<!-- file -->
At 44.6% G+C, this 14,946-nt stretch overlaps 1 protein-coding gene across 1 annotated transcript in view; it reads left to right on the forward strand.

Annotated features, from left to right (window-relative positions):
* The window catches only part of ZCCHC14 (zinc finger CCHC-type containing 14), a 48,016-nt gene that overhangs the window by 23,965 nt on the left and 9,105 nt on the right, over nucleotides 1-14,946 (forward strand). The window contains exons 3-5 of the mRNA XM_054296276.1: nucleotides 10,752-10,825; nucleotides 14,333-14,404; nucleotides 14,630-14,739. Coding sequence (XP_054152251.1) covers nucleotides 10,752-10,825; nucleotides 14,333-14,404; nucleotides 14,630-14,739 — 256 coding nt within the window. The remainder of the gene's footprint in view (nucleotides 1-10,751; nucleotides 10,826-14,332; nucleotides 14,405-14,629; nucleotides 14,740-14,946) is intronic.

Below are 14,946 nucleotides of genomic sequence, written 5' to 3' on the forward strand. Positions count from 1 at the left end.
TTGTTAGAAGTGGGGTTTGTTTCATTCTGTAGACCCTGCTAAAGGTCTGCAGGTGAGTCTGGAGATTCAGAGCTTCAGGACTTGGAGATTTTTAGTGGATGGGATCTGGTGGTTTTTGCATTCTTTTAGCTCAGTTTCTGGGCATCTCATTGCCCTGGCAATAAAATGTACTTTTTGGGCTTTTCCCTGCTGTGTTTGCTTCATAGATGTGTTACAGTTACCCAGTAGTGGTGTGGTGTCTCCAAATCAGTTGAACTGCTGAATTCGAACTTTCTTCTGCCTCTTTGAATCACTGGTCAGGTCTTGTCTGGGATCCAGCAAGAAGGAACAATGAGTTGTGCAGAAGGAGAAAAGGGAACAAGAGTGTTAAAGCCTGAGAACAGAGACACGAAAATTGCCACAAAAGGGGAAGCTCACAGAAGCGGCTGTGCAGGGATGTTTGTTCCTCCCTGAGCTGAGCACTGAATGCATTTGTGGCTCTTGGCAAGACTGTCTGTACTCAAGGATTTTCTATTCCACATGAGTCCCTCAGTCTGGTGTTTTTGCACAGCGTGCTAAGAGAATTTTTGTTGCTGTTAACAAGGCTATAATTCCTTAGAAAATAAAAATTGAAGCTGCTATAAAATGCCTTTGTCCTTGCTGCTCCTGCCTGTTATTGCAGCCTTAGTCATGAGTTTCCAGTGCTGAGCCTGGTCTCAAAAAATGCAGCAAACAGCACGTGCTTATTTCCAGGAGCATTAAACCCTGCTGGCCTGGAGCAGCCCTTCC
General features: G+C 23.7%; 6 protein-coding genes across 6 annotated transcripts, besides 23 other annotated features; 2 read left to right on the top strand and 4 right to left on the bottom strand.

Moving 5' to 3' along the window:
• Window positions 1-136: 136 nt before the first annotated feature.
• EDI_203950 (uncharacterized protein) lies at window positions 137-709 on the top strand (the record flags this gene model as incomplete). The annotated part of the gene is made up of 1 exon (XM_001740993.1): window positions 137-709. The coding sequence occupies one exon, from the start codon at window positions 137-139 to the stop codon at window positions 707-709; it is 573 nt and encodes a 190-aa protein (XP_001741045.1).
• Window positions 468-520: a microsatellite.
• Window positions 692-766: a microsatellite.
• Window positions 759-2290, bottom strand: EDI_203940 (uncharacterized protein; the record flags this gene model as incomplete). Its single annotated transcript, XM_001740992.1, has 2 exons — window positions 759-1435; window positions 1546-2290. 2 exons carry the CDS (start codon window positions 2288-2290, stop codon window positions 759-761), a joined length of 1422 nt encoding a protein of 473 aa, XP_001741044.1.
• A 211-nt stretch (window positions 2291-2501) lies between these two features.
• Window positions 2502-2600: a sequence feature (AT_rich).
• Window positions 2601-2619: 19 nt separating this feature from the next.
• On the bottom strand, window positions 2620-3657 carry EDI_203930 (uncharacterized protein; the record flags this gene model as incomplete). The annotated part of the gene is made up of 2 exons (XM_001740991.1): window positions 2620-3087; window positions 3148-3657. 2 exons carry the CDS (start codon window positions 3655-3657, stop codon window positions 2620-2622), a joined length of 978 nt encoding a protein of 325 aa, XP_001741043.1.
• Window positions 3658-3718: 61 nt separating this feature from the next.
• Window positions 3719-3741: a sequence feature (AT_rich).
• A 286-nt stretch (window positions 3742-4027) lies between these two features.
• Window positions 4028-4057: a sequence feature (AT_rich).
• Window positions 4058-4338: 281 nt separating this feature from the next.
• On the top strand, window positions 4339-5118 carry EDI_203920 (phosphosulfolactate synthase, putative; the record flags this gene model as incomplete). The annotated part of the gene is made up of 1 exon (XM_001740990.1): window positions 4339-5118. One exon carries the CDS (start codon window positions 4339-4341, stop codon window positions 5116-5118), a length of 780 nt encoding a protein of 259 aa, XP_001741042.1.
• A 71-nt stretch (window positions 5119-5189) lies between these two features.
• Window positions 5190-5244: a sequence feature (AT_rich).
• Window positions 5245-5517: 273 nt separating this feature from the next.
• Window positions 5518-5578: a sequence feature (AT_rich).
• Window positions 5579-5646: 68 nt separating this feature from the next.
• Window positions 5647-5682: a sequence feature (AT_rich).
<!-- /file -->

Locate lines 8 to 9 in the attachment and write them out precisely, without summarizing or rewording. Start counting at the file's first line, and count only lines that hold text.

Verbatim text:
• Window positions 1-136: 136 nt before the first annotated feature.
• EDI_203950 (uncharacterized protein) lies at window positions 137-709 on the top strand (the record flags this gene model as incomplete). The annotated part of the gene is made up of 1 exon (XM_001740993.1): window positions 137-709. The coding sequence occupies one exon, from the start codon at window positions 137-139 to the stop codon at window positions 707-709; it is 573 nt and encodes a 190-aa protein (XP_001741045.1).